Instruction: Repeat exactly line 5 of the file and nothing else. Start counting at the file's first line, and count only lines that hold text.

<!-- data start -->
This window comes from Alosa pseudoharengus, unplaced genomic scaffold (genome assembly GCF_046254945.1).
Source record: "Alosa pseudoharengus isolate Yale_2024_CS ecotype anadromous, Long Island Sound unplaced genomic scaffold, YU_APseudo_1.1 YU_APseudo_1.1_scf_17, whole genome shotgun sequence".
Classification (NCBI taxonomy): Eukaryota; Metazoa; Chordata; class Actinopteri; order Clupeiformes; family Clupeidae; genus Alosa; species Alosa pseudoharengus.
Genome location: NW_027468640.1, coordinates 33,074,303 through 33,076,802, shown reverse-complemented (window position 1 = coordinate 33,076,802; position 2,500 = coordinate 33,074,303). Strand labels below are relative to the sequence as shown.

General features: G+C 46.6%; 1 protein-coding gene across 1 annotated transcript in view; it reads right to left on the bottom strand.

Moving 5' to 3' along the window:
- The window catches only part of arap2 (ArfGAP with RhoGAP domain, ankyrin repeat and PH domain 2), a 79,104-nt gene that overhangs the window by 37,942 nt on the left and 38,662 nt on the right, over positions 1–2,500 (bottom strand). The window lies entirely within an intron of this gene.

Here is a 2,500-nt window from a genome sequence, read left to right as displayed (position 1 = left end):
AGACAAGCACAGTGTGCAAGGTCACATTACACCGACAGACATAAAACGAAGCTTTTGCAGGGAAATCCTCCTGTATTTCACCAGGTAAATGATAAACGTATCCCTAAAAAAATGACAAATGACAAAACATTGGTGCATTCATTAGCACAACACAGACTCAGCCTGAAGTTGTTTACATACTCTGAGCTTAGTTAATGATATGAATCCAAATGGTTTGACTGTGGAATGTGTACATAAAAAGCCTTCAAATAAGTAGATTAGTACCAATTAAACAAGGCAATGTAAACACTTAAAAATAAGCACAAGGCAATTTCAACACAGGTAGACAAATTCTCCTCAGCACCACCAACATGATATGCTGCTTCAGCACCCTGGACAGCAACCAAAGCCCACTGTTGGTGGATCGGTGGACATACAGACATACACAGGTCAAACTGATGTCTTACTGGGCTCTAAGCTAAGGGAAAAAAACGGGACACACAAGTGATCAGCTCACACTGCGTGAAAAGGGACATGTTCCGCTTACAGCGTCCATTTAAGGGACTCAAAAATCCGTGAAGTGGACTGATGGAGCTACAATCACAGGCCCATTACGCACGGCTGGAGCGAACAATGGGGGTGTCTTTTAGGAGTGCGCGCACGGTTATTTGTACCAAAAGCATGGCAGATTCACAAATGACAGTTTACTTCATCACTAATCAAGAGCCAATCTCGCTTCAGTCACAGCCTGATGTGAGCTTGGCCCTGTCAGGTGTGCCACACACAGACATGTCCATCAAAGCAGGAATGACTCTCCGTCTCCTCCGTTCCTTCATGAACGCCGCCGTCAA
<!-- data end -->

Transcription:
General features: G+C 46.6%; 1 protein-coding gene across 1 annotated transcript in view; it reads right to left on the bottom strand.